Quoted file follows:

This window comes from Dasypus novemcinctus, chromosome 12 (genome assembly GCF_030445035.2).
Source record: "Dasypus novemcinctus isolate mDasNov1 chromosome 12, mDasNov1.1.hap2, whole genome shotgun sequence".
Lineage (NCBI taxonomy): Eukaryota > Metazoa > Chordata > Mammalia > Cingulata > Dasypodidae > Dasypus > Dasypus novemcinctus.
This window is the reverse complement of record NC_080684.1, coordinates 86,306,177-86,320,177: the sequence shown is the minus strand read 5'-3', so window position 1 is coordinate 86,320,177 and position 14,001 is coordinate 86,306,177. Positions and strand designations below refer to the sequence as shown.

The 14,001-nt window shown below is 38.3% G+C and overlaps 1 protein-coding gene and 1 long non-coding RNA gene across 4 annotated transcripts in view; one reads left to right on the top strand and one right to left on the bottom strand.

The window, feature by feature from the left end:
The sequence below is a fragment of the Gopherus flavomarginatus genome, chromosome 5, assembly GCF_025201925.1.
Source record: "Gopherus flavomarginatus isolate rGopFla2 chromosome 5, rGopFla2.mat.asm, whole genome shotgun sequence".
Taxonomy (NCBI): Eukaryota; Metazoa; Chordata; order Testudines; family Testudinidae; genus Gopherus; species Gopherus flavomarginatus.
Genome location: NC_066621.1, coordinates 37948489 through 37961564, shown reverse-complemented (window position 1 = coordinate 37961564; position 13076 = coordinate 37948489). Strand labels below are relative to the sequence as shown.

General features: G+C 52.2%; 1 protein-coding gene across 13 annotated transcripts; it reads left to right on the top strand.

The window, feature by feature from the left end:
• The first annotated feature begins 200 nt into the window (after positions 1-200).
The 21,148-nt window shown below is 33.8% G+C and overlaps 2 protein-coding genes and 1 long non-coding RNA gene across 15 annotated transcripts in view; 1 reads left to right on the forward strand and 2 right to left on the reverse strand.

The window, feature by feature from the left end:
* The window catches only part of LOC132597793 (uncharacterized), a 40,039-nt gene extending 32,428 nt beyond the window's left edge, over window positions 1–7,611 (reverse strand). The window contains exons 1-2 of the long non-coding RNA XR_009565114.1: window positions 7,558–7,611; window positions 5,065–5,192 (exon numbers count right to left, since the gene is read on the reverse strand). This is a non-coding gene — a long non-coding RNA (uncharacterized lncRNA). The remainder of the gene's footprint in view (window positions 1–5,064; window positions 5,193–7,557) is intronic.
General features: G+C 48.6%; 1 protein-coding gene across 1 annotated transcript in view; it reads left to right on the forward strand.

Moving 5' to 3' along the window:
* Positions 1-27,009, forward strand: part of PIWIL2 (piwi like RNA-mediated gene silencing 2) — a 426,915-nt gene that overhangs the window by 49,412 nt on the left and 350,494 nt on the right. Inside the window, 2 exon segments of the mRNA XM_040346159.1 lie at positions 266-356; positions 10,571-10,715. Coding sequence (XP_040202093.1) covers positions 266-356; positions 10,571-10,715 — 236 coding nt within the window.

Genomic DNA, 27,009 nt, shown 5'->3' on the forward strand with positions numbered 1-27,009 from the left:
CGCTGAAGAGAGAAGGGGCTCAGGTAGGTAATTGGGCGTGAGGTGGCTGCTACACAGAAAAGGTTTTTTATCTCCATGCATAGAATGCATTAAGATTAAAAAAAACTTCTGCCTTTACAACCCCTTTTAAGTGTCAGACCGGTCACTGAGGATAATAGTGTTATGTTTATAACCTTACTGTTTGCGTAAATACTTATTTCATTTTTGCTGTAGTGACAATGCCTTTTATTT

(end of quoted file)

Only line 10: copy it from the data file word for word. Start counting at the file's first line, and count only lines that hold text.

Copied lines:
Genome location: NC_066621.1, coordinates 37948489 through 37961564, shown reverse-complemented (window position 1 = coordinate 37961564; position 13076 = coordinate 37948489). Strand labels below are relative to the sequence as shown.